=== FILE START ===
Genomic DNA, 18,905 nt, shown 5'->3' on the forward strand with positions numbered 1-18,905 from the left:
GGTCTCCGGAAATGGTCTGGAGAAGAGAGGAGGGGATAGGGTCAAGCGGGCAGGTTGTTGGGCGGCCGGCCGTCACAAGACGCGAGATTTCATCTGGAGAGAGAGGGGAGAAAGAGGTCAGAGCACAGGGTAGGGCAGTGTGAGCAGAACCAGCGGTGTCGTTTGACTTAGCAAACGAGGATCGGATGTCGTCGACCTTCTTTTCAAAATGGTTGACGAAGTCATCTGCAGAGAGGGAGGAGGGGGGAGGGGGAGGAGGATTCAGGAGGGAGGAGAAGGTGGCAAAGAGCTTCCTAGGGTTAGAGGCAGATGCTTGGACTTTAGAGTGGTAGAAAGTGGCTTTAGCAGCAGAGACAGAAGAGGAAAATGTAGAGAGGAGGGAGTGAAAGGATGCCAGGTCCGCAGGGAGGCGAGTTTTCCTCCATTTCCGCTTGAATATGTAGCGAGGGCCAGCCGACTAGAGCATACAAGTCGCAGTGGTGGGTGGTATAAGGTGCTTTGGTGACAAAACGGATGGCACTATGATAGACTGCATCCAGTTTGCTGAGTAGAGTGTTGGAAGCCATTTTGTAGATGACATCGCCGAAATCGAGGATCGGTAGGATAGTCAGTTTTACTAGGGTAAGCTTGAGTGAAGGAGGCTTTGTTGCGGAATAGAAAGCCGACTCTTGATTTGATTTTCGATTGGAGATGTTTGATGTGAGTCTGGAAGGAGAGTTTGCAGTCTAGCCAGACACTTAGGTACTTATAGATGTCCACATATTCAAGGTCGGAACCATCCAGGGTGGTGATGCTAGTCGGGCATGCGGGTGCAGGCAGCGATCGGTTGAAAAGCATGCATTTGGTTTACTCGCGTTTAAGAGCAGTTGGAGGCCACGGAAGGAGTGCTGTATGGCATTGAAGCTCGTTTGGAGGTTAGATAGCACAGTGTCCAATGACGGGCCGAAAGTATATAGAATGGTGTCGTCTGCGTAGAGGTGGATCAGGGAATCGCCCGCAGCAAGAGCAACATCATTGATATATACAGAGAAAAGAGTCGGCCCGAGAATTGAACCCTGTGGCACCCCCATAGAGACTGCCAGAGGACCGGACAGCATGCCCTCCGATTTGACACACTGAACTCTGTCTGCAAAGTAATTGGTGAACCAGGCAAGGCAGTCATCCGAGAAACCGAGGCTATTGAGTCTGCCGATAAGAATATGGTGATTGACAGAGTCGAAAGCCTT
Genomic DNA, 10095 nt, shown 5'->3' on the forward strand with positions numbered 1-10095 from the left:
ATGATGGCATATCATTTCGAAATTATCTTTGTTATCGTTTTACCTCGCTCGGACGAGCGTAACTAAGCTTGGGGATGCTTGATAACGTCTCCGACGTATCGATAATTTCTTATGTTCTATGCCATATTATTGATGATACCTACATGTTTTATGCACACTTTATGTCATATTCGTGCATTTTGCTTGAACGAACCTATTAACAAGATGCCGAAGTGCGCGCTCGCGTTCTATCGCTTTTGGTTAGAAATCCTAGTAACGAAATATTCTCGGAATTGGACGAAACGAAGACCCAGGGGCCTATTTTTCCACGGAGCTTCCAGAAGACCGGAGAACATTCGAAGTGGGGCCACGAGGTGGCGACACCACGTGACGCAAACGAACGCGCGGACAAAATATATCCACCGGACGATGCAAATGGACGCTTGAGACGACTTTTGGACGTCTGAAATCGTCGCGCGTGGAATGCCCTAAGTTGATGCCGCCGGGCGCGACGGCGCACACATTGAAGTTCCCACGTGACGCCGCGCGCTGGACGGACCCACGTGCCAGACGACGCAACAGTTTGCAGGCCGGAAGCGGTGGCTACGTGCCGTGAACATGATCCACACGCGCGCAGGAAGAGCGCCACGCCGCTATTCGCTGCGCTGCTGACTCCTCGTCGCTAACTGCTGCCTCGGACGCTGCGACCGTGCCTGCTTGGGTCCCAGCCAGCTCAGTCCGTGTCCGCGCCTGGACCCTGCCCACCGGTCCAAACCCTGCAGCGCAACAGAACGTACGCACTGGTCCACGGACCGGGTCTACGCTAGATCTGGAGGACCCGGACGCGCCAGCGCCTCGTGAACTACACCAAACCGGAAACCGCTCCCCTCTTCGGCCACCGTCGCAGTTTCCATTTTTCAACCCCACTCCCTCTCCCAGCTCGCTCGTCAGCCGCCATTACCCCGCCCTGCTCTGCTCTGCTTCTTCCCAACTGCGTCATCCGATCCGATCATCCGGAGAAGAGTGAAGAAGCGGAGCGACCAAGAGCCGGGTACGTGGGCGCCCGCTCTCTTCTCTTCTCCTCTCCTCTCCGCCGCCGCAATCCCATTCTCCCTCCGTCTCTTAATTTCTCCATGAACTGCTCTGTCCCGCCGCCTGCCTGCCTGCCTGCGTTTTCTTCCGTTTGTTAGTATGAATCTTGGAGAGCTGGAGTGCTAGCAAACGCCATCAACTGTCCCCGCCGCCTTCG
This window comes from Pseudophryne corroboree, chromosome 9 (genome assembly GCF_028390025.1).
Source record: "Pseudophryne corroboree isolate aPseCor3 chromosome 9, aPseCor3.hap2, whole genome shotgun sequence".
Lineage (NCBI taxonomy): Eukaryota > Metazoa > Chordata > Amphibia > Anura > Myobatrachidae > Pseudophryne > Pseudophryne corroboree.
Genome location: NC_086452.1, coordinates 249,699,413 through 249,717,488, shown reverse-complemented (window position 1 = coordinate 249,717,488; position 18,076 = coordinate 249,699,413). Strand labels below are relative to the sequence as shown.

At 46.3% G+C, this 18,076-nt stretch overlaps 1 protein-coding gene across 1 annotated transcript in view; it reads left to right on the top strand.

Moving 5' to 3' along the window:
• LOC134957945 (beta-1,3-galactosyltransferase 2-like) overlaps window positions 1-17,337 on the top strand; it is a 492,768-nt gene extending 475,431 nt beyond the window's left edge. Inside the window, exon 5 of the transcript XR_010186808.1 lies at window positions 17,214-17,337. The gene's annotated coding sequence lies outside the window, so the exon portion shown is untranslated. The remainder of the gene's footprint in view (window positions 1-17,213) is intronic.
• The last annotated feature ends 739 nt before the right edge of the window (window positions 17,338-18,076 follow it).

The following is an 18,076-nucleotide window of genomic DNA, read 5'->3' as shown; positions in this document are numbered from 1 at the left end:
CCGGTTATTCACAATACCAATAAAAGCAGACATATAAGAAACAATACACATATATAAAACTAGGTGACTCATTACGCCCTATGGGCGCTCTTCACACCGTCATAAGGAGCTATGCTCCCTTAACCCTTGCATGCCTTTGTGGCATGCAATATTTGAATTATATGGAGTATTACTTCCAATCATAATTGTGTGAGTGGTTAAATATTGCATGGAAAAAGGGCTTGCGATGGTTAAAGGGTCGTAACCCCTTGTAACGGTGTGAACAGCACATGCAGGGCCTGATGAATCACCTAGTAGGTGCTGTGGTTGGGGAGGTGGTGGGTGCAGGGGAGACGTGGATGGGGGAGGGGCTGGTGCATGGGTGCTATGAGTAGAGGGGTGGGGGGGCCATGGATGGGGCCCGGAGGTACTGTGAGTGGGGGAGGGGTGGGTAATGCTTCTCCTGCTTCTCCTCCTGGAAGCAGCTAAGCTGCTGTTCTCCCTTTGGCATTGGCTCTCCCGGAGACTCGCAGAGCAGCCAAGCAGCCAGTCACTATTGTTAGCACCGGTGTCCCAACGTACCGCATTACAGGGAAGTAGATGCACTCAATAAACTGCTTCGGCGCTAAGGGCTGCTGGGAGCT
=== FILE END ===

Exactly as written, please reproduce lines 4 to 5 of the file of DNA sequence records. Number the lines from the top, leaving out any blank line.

ATGATGGCATATCATTTCGAAATTATCTTTGTTATCGTTTTACCTCGCTCGGACGAGCGTAACTAAGCTTGGGGATGCTTGATAACGTCTCCGACGTATCGATAATTTCTTATGTTCTATGCCATATTATTGATGATACCTACATGTTTTATGCACACTTTATGTCATATTCGTGCATTTTGCTTGAACGAACCTATTAACAAGATGCCGAAGTGCGCGCTCGCGTTCTATCGCTTTTGGTTAGAAATCCTAGTAACGAAATATTCTCGGAATTGGACGAAACGAAGACCCAGGGGCCTATTTTTCCACGGAGCTTCCAGAAGACCGGAGAACATTCGAAGTGGGGCCACGAGGTGGCGACACCACGTGACGCAAACGAACGCGCGGACAAAATATATCCACCGGACGATGCAAATGGACGCTTGAGACGACTTTTGGACGTCTGAAATCGTCGCGCGTGGAATGCCCTAAGTTGATGCCGCCGGGCGCGACGGCGCACACATTGAAGTTCCCACGTGACGCCGCGCGCTGGACGGACCCACGTGCCAGACGACGCAACAGTTTGCAGGCCGGAAGCGGTGGCTACGTGCCGTGAACATGATCCACACGCGCGCAGGAAGAGCGCCACGCCGCTATTCGCTGCGCTGCTGACTCCTCGTCGCTAACTGCTGCCTCGGACGCTGCGACCGTGCCTGCTTGGGTCCCAGCCAGCTCAGTCCGTGTCCGCGCCTGGACCCTGCCCACCGGTCCAAACCCTGCAGCGCAACAGAACGTACGCACTGGTCCACGGACCGGGTCTACGCTAGATCTGGAGGACCCGGACGCGCCAGCGCCTCGTGAACTACACCAAACCGGAAACCGCTCCCCTCTTCGGCCACCGTCGCAGTTTCCATTTTTCAACCCCACTCCCTCTCCCAGCTCGCTCGTCAGCCGCCATTACCCCGCCCTGCTCTGCTCTGCTTCTTCCCAACTGCGTCATCCGATCCGATCATCCGGAGAAGAGTGAAGAAGCGGAGCGACCAAGAGCCGGGTACGTGGGCGCCCGCTCTCTTCTCTTCTCCTCTCCTCTCCGCCGCCGCAATCCCATTCTCCCTCCGTCTCTTAATTTCTCCATGAACTGCTCTGTCCCGCCGCCTGCCTGCCTGCCTGCGTTTTCTTCCGTTTGTTAGTATGAATCTTGGAGAGCTGGAGTGCTAGCAAACGCCATCAACTGTCCCCGCCGCCTTCG
This window comes from Pseudophryne corroboree, chromosome 9 (genome assembly GCF_028390025.1).